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This link recently saved by orzelc on June 22, 2012
SciCurious asked for my thoughts on the matter, and what follows is very close to what I emailed her in reply this morning. I should note that these thoughts were composed before I took to the Googles to look for links or to read up on the details of the particular controversy playing out. This means that I’ve spoken to what I understand as the general lay of the ethical land here, but I have probably not addressed some of the specific details that people elsewhere are discussing.
Here’s the broad question: Is it unethical for a blogger to reuse in blog posts material she has published before (including in earlier blog posts)?
This link recently saved by orzelc on June 19, 2012
I understand that people want to be published - I really do. But to equate a self-published project in any way with a professionally edited and published work is to do a tremendous disservice to those who have passed the quality-control process.
All of this said, I have expressed support for ebooks in the past, and I'll do so again. They're not my cup of tea - I don't like reading on a screen. But many people do - and it's our job as a going business concern to give people the products they want to buy. That DOESN'T mean, however, that we should sell products for less than the market would bear - that would be sheer foolishness. It's going to take a while for all of this dust to settle, so stay tuned.
This link recently saved by orzelc on June 18, 2012
[Web-based authoring] tools would not be of much effect if we didn’t have companies that supported online media retailing. But beyond the mere selling of books, what is most notable about web-based media companies like Apple, Amazon, Google, and Microsoft is that they are not simply creating sophisticated recommendation engines and robust consumer marketplaces; rather, they are aggregating a vast array of web-based services into online super-nodes that encourage user participation and focus. Their opportunity is not restricted to content discovery and support for commercial transactions; it is enabling the kinds of things that the web makes possible: connecting people with each other, and to the things they care about.
This link recently saved by orzelc on June 15, 2012
This link recently saved by orzelc on May 11, 2012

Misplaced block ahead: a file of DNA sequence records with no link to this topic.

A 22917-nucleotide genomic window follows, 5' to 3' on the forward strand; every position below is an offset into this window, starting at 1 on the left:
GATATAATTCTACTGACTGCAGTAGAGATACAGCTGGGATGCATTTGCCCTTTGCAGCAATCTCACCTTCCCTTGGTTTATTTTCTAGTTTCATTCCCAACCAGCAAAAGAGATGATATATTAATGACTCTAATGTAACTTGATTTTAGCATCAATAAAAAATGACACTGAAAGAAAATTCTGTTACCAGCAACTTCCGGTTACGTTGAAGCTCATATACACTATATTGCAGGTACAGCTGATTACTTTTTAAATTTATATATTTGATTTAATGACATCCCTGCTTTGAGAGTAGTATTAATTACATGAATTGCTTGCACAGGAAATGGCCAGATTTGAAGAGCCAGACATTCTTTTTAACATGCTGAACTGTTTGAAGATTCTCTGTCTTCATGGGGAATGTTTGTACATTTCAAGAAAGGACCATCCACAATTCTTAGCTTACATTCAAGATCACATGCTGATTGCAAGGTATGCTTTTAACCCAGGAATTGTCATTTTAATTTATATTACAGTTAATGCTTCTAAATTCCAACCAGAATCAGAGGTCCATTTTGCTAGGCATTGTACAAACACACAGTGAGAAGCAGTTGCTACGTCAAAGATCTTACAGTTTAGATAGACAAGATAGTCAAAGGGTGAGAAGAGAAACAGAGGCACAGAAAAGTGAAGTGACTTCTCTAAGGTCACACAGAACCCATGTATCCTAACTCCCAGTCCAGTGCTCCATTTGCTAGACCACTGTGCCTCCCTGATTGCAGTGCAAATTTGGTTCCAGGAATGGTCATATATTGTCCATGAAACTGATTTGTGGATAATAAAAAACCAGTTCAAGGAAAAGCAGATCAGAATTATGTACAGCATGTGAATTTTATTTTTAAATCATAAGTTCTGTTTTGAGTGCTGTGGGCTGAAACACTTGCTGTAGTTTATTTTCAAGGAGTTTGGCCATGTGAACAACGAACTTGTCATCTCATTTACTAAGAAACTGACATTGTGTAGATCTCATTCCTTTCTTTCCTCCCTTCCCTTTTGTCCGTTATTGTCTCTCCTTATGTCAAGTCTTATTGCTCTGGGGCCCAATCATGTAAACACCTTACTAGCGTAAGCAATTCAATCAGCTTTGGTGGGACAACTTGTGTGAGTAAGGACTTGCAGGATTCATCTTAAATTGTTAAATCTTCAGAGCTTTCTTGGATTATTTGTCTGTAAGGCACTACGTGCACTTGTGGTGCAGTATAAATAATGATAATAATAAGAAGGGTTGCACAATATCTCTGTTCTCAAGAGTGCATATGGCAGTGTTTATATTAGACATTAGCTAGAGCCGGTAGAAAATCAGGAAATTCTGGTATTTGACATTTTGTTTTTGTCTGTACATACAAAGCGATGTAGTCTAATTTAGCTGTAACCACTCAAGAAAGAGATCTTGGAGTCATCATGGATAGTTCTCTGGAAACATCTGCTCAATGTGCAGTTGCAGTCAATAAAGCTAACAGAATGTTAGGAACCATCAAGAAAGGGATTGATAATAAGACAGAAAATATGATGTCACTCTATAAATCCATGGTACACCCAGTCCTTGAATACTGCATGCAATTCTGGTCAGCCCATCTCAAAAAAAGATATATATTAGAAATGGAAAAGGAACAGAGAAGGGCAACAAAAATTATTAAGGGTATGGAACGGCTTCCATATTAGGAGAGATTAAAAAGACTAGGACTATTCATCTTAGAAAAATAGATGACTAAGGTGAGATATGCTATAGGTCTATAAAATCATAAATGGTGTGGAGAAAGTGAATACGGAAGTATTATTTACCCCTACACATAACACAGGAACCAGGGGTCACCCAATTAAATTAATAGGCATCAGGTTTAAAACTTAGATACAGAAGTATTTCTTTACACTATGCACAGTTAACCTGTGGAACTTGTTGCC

Consider: I started working on the meat book in early 2007. I finished it in early 2012. You do the math.
I spent five years researching and writing the beer book, and of that, a great deal of money and time was spent on traveling to specialized libraries. The Key West book took me two years to research and write.
How did I pay for that? By entering into a partnership with a traditional publishing house that provided financial support.
It works like this: My agent sells my book IDEA to a publishing house. The house pays an “advance”: a sum of money upfront that I can live on while I research and write the book. It’s not much money — in fact it’s an embarrassing amount of money and I also am fortunate enough to receive financial support from my spouse.
Without that assistance, I couldn’t do what I do. Period. Again, it’s not much money, and it’s the ONLY money I earn from my books.
This link recently saved by orzelc on May 08, 2012
The number of scientific publications per year is steadily increasing. This makes it difficult to keep up with the latest developments in larger areas of science.
Papercore is a public read-write database, which aims at helping scientists to cope with this development. Papercore collects summaries of scientific papers, in particular in physics, where this database is optimized to. Note that a summary is not just an abstract: A summary should contain the core information of a paper, including a little introduction, basic definitions, outline of methods and key results of a paper, such that a specialist in the field does not have to look into the paper anymore, basically. The rule of thumb is that a summary should be 1/10 of the length of the corresponding paper, the compression factor is automatically computed by Papercore for each summary.
This link recently saved by orzelc on May 04, 2012
Should scientific journals publish high-risk scientific research that could in the wrong hands be disastrous for us all? Although it might be sensible to keep certain results secret for a while, I argue that eventually it does not make sense to withhold results in the long-term.
This link recently saved by orzelc on May 03, 2012
A trend I’ve been noticing in the past year is what seems to be an uptick in the number of established, profitable independent bookstores being sold by their owners, and especially a lot of articles where the owners talk about how they’ve loved the store dearly but it’s time to retire and think the store will need a new, energetic person to take it to the next level and contend with all the recent changes in the industry.[...] The owner usually announces the sale with a high level of optimism and often has several qualified, interested candidates to choose from.
[...]I like reading all these smaller individual stories. I think they’re cool. What I want is for someone to delve a little deeper into them. I want to know how and why this happens, and if it means anything.
This link recently saved by orzelc on April 24, 2012
Recently, I began chatting with a publishing industry executive about this. This person — who I’ll call Exec — was interested in learning how to break DRM on e-books. About a month later, Exec is a convert and was ready to talk about the experience, albeit anonymously. I don’t think Exec is the only person in the publishing industry breaking DRM on e-books they buy…and those who aren’t doing so already might want to give it a try, if only to see what readers go through. Here is Exec’s story.